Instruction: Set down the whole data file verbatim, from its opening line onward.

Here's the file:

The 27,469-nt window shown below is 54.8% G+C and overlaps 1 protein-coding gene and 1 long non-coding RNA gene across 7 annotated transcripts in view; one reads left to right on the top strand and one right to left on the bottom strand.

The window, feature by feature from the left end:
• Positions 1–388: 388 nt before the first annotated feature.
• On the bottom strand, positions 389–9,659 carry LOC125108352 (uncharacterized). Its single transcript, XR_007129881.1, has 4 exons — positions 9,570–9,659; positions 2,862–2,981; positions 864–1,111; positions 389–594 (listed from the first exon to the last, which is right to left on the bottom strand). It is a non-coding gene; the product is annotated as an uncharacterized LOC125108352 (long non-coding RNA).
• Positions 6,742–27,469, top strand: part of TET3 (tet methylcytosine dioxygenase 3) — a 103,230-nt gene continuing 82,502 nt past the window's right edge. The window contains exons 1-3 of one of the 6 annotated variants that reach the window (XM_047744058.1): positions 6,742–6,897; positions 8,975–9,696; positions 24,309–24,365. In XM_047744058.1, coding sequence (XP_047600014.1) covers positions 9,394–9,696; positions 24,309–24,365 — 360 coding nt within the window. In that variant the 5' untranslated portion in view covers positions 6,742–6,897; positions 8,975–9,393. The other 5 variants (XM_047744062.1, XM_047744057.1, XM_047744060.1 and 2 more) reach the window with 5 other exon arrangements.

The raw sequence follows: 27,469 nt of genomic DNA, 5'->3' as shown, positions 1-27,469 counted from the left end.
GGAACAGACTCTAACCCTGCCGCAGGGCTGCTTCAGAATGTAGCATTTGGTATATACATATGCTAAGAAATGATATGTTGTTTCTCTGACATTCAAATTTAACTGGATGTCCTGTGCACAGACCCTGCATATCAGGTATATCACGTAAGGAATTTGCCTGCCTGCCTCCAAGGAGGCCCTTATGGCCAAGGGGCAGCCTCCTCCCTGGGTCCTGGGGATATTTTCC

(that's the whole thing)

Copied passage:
The 27,469-nt window shown below is 54.8% G+C and overlaps 1 protein-coding gene and 1 long non-coding RNA gene across 7 annotated transcripts in view; one reads left to right on the top strand and one right to left on the bottom strand.

The window, feature by feature from the left end:
• Positions 1–388: 388 nt before the first annotated feature.
• On the bottom strand, positions 389–9,659 carry LOC125108352 (uncharacterized). Its single transcript, XR_007129881.1, has 4 exons — positions 9,570–9,659; positions 2,862–2,981; positions 864–1,111; positions 389–594 (listed from the first exon to the last, which is right to left on the bottom strand). It is a non-coding gene; the product is annotated as an uncharacterized LOC125108352 (long non-coding RNA).
• Positions 6,742–27,469, top strand: part of TET3 (tet methylcytosine dioxygenase 3) — a 103,230-nt gene continuing 82,502 nt past the window's right edge. The window contains exons 1-3 of one of the 6 annotated variants that reach the window (XM_047744058.1): positions 6,742–6,897; positions 8,975–9,696; positions 24,309–24,365. In XM_047744058.1, coding sequence (XP_047600014.1) covers positions 9,394–9,696; positions 24,309–24,365 — 360 coding nt within the window. In that variant the 5' untranslated portion in view covers positions 6,742–6,897; positions 8,975–9,393. The other 5 variants (XM_047744062.1, XM_047744057.1, XM_047744060.1 and 2 more) reach the window with 5 other exon arrangements.

The raw sequence follows: 27,469 nt of genomic DNA, 5'->3' as shown, positions 1-27,469 counted from the left end.
GGAACAGACTCTAACCCTGCCGCAGGGCTGCTTCAGAATGTAGCATTTGGTATATACATATGCTAAGAAATGATATGTTGTTTCTCTGACATTCAAATTTAACTGGATGTCCTGTGCACAGACCCTGCATATCAGGTATATCACGTAAGGAATTTGCCTGCCTGCCTCCAAGGAGGCCCTTATGGCCAAGGGGCAGCCTCCTCCCTGGGTCCTGGGGATATTTTCC